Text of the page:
West Virginia Hunting Ethics and Getting Landowner Permission

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Hunters need to obtain landowner permission for their outings before they begin heading to the fields and woods this fall, according to Frank Jezioro, director of the West Virginia Division of Natural Resources.

Asking permission to hunt is not always an easy thing to do, especially if the landowner is a total stranger.  The recent issue of the Ducks Unlimited® magazine (July/August 2011) published several tips on getting permission to hunt.

  • Don’t wait until the day you want to hunt to ask for permission. Ask landowners well enough in advance to give them time to consider your request so they can make an informed decision without undue pressure.
  • Show up at an appropriate time of the day to ask for permission.  Don’t inconvenience them because it was convenient for you. Take into consideration their work day and schedules.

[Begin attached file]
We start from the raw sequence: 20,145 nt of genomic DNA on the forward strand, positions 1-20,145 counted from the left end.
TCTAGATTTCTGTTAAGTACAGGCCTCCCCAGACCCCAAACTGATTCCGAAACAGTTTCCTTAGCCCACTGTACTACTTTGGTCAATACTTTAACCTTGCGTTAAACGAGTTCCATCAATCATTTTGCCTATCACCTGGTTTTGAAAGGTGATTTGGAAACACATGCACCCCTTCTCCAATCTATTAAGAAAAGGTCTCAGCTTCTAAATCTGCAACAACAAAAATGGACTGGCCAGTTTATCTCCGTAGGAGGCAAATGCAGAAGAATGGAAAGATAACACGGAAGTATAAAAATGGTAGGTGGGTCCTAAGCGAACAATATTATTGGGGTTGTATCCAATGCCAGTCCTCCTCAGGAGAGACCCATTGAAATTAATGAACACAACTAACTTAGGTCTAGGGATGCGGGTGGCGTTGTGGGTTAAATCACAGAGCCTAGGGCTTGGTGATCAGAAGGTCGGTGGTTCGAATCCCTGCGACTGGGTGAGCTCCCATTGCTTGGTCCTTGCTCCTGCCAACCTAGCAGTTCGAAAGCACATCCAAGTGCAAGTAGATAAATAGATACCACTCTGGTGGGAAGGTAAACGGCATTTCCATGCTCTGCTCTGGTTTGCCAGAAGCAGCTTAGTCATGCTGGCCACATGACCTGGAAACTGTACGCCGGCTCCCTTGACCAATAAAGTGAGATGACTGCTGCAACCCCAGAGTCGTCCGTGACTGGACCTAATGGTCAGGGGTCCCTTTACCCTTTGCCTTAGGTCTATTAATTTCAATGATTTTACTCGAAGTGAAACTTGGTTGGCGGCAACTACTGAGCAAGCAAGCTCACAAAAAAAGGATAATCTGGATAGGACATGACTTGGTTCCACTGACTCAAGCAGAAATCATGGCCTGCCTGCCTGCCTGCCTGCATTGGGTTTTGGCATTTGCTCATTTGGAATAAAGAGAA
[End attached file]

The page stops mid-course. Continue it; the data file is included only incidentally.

• Ask them while they are outside. People are typically more comfortable talking to others they don’t know outside their homes.
  • Give the landowner as much detail as you can; for example: what you would like to hunt, where you would like to hunt and when you plan on hunting.  Ask the landowner if they would like a phone call the day before you plan to hunt.
  • Ask permission only for yourself.  If your group wants permission to hunt, everyone should meet the landowner and get permission together.  If the group cannot all get together, make sure the landowner knows exactly how many hunters you are asking permission for.  Make sure you tell the landowner how many vehicles to expect and ask where to park.
  • If the landowner gives you permission, make sure you know the property boundaries and if there are any restrictions and places you shouldn’t be.  Take a map of the area so the landowner can point these areas out.
  • Show your appreciation to the landowner for allowing you to hunt and show respect for them and their land.  Remember, hunting on private land is a privilege.
  • Keep in contact with the landowner throughout the year, especially if it is a place you would like to keep hunting.  Send a thank you card and even a Christmas card.  Little gestures of appreciation go a long way.
  • If a landowner says “No,” be polite and thank them for their time and consideration.